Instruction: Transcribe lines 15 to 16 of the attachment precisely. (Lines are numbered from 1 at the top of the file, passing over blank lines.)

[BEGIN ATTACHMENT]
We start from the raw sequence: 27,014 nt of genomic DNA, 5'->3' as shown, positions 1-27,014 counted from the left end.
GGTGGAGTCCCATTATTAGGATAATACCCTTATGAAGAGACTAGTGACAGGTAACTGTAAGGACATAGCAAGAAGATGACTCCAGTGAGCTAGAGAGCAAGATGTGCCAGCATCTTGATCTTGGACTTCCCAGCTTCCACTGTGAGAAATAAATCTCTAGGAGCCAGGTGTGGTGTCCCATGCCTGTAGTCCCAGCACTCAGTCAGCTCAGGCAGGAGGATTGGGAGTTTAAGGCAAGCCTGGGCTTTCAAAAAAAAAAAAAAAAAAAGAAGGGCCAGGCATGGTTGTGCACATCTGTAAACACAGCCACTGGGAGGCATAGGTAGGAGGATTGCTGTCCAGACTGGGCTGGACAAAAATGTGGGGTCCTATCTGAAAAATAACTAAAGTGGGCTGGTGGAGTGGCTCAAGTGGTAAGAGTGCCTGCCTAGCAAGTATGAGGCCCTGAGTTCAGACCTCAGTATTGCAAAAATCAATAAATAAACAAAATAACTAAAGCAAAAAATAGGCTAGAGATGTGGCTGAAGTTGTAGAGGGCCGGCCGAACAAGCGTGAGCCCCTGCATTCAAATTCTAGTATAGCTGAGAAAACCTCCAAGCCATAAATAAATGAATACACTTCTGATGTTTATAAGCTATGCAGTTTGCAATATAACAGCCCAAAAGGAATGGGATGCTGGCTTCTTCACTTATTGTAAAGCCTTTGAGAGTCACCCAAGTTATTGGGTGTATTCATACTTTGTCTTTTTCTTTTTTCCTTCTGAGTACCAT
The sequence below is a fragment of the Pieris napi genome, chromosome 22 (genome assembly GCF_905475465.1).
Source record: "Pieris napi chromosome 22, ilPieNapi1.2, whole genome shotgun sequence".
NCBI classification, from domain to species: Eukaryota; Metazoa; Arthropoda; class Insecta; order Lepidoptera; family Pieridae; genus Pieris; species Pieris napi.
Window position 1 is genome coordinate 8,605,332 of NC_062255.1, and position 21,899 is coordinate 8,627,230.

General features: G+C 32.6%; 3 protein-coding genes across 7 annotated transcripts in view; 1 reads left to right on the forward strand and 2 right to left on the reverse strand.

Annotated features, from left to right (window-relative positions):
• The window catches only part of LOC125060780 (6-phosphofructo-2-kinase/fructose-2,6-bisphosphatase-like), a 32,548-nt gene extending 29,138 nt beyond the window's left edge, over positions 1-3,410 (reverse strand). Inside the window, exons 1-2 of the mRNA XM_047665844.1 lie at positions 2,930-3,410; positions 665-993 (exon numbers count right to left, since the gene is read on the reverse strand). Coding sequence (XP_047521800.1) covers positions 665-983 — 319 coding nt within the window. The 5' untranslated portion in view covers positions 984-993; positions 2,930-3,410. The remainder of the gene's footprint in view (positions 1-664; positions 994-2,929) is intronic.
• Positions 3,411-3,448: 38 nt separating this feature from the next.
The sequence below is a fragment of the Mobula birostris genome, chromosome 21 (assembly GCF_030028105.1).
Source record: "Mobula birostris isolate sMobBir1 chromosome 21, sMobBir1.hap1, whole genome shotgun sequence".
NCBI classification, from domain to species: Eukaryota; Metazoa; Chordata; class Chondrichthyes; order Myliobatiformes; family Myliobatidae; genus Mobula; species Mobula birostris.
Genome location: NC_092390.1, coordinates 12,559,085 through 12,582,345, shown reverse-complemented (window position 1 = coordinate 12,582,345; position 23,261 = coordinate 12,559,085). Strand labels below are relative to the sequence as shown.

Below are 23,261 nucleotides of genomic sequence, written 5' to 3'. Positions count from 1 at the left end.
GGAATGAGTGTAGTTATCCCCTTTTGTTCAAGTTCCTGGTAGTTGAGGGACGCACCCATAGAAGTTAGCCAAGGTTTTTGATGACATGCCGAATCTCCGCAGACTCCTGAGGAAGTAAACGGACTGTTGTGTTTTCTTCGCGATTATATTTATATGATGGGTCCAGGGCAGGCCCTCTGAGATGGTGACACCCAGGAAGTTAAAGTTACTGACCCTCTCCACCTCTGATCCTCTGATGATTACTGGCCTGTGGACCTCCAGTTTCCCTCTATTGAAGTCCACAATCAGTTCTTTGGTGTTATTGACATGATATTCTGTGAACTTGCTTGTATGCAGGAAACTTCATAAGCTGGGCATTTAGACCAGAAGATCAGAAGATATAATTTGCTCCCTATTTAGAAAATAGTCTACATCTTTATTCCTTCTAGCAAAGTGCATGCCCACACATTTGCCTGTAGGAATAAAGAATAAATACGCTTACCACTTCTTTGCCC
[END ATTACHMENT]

Below are 23,261 nucleotides of genomic sequence, written 5' to 3'. Positions count from 1 at the left end.
GGAATGAGTGTAGTTATCCCCTTTTGTTCAAGTTCCTGGTAGTTGAGGGACGCACCCATAGAAGTTAGCCAAGGTTTTTGATGACATGCCGAATCTCCGCAGACTCCTGAGGAAGTAAACGGACTGTTGTGTTTTCTTCGCGATTATATTTATATGATGGGTCCAGGGCAGGCCCTCTGAGATGGTGACACCCAGGAAGTTAAAGTTACTGACCCTCTCCACCTCTGATCCTCTGATGATTACTGGCCTGTGGACCTCCAGTTTCCCTCTATTGAAGTCCACAATCAGTTCTTTGGTGTTATTGACATGATATTCTGTGAACTTGCTTGTATGCAGGAAACTTCATAAGCTGGGCATTTAGACCAGAAGATCAGAAGATATAATTTGCTCCCTATTTAGAAAATAGTCTACATCTTTATTCCTTCTAGCAAAGTGCATGCCCACACATTTGCCTGTAGGAATAAAGAATAAATACGCTTACCACTTCTTTGCCC